"About 70 percent of those who change or make up their voting choice in the last minute are influenced by anyone or a combination of these five factors -- local pressures, lure of money, effective campaigns, coverage in news media and manifesto offers. In this process, lure of money is a more likely factor, not always acknowledged and often goes by group dynamics."
"Money lure is considered as one of the five critical factors that determine voting choice of undecided voters and induce shift in voting intentions in the last minute. The percentage of voters who view money as a factor has substantially increased in 2014 as compared to 2008," the study done by the Centre for Media Studies (CMS) to check voting trends based on this specific index between 2007-14 in the country said.
The CMS-India Corruption Study claims to have researched the 'lure of money in lieu of votes in Lok Sabha and Assembly Elections. The trend: 2007-2014'.
The 'note-for-vote' study found that the percentage of voters who considered lure of money as a last minute factor before casting their ballot has increased in the major states where polls were held during this test period which includes states like Delhi, Haryana, Uttar Pradesh, Karnataka, Madhya Pradesh, Maharashtra among few others.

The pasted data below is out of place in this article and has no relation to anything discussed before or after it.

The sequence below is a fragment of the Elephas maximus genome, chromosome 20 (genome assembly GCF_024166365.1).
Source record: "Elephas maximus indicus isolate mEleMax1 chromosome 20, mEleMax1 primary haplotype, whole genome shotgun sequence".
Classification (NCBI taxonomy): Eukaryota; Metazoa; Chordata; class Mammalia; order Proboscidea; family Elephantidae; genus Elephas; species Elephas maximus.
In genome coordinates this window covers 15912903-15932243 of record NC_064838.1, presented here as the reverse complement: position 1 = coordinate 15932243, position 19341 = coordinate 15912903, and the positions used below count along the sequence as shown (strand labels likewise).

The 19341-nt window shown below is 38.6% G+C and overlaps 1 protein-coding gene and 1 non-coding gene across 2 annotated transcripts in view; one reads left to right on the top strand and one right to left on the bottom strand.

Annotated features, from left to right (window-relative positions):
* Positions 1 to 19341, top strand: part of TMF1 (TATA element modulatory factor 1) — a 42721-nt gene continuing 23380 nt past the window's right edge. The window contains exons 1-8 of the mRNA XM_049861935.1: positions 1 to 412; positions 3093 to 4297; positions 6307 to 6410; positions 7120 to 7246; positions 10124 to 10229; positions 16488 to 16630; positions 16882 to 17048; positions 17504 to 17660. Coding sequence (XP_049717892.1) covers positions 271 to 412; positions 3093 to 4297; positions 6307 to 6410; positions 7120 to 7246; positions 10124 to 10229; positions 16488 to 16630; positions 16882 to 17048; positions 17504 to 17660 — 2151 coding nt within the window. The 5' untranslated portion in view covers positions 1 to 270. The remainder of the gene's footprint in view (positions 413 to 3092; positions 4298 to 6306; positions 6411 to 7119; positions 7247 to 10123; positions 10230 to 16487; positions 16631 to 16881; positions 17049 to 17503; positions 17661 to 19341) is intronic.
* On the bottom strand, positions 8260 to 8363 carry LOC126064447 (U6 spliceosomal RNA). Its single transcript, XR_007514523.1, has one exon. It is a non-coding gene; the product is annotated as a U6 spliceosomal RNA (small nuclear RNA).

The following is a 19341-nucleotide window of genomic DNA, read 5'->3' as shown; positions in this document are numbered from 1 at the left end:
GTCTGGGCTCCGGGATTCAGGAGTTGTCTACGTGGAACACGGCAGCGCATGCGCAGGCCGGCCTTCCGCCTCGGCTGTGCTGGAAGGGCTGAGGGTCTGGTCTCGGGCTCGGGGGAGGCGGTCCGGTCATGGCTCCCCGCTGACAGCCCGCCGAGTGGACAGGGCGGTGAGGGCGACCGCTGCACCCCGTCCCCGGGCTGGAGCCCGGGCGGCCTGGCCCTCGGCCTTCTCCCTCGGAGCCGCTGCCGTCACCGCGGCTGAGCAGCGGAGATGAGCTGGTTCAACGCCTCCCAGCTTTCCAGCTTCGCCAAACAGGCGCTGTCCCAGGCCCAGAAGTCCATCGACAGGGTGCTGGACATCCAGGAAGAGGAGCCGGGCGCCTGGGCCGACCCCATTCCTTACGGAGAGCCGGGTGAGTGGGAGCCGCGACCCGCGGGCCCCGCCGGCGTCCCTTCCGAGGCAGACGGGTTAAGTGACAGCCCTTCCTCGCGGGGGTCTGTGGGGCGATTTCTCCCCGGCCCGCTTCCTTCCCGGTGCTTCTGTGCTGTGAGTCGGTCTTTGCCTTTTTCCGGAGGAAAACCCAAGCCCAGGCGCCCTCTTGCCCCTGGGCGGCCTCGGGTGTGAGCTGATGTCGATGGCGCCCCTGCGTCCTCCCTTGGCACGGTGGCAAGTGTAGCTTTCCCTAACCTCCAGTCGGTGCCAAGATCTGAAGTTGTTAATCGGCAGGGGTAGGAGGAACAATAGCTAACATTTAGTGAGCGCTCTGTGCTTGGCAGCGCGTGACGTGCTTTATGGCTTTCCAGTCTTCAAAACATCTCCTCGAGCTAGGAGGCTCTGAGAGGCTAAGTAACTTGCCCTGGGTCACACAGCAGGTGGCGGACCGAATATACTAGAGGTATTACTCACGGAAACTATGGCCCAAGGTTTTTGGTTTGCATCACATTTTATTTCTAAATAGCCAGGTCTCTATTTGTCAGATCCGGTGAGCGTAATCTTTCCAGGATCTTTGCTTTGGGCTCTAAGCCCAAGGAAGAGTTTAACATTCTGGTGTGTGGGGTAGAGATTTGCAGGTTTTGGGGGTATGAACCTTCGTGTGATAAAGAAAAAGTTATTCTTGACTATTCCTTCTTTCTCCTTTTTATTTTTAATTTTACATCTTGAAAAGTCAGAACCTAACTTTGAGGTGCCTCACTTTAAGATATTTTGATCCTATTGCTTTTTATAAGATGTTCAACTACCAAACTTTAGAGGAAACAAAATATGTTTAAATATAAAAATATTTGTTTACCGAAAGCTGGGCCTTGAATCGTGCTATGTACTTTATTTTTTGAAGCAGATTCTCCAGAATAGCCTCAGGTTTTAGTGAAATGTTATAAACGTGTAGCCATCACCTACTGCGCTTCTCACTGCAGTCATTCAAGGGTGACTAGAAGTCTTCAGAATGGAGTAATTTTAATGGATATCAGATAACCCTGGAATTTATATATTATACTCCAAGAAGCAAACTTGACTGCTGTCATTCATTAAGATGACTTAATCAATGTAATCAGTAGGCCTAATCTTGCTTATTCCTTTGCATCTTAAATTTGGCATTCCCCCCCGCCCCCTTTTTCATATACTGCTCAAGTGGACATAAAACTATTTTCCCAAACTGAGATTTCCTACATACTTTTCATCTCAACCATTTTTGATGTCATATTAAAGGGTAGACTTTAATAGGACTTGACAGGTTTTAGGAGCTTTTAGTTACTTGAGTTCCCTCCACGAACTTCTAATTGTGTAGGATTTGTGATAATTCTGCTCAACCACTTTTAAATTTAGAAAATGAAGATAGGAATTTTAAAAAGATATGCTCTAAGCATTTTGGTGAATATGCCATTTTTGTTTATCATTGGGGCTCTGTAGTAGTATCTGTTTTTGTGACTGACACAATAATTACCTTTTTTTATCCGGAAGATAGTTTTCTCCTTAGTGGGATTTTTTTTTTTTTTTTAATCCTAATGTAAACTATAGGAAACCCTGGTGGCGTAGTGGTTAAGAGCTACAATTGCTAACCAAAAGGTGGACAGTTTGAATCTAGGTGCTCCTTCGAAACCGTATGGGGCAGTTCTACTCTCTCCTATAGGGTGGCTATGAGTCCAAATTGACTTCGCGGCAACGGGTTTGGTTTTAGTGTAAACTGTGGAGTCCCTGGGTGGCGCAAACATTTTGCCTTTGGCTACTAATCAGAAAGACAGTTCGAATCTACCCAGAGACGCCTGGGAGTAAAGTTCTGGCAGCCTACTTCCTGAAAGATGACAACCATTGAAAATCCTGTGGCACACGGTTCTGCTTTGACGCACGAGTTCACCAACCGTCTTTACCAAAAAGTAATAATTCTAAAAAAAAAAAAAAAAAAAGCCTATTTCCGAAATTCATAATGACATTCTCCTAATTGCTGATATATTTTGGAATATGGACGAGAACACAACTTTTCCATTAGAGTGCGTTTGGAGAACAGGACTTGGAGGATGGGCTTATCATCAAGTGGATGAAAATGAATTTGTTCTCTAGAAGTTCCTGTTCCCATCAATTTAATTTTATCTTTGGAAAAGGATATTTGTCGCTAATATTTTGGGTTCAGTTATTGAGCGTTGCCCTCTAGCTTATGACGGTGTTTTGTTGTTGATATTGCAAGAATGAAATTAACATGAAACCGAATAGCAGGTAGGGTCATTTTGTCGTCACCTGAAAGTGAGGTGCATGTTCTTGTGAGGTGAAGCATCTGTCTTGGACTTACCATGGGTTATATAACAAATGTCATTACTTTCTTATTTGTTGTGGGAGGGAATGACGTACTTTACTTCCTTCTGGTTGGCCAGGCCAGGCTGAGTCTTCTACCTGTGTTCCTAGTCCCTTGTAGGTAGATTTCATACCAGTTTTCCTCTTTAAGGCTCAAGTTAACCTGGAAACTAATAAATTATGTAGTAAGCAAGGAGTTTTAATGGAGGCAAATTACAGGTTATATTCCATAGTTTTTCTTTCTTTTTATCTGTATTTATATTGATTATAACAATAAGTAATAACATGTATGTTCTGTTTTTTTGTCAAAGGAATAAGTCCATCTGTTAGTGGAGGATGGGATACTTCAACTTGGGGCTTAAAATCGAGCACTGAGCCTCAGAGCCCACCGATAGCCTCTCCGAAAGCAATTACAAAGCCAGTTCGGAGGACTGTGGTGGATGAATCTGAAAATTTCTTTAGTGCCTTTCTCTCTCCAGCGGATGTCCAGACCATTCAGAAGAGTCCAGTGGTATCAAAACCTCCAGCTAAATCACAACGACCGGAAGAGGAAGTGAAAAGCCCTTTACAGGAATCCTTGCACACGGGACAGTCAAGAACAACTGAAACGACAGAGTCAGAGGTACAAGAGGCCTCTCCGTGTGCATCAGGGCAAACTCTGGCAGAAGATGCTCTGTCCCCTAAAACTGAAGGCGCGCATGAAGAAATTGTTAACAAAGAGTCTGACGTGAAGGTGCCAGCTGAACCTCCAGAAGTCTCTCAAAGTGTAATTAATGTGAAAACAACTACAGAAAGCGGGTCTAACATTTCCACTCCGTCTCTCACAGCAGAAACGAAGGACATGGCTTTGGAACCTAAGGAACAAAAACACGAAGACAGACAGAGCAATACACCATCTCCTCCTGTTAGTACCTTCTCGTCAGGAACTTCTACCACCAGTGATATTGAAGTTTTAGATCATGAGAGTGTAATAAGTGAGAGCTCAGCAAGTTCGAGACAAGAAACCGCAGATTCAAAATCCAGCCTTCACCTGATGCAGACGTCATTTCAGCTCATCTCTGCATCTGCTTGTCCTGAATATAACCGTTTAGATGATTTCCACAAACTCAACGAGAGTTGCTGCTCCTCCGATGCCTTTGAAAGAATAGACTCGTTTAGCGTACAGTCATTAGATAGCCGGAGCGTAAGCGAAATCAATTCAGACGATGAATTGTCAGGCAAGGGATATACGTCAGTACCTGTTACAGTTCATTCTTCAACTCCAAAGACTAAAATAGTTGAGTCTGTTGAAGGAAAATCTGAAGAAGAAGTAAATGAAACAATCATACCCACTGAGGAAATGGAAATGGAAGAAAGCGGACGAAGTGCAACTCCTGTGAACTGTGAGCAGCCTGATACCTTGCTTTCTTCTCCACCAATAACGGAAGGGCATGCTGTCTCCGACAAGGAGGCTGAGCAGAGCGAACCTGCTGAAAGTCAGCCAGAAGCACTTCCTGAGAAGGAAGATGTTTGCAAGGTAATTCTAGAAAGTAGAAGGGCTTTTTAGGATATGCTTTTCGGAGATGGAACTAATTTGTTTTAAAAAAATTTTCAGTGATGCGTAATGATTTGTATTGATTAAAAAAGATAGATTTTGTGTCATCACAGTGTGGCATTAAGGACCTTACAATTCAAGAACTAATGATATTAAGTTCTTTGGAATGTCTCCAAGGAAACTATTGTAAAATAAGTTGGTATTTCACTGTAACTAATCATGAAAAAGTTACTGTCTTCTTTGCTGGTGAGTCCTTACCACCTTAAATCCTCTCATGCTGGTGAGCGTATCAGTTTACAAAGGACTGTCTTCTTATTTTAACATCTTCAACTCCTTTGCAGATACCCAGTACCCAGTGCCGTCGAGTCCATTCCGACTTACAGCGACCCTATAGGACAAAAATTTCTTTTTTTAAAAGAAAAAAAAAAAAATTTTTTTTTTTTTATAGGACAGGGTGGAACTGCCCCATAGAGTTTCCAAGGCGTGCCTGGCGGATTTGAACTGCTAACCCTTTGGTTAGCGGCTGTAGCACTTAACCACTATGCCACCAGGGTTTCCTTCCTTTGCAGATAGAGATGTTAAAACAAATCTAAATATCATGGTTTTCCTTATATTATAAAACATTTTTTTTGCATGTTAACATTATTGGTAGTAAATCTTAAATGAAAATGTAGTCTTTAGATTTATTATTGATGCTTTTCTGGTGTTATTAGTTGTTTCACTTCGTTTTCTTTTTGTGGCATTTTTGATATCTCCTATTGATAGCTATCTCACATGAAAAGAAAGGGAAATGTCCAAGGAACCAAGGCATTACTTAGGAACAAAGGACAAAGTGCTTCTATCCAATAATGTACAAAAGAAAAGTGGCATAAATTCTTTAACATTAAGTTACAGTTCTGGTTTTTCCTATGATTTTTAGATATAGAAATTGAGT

While in Karnataka in 2008, seven percent voters thought so, in 2014 the numbers rose to 15 percent and similarly in Maharashtra the percentage numbers of such voters rose to ten from two in 2008.
The study, which took a sample of 75,000 voters during the period 2007-14, adds that "the percent of voters who view corruption as one of the issues bothering them has also increased significantly in 2014. There is acknowledgement of money as an influencing factor in voting choice."
The study states that in polls held in 2014, 75 percent voters in Andhra Pradesh, 26 percent in Uttar Pradesh, 30 percent in Madhya Pradesh, 20 percent in Punjab and 8 percent in Delhi experienced such a phenomenon themselves or knew about distribution of such bribe money in the neighbourhood. However, the study adds that the ground work done to compile the final results bring out a data that "voter does not make a link between taking lures from candidates during election times to the compulsions of giving bribe in availing government services in the subsequent months/years."
The study claimed that the phenomenon of "money for votes" is not limited to the rural voters but is a national phenomena spread across rural, urban and among different age groups and irrespective of educational level of voters.
Calling the 'note-for-vote' phenomenon as the "mother of all corruption", the study said the trends of the research since 2007 suggest that a citizen who gives bribe for availing basic services indicate that voters "end up paying a bribe of several times more the amount received for vote from a candidate once a few years."
The study talks of high expectations on the part of voters with regard to this subject.
"A much higher percentage of voters expect that money will be paid in the poll ahead than the percent received in the previous election," the study claimed.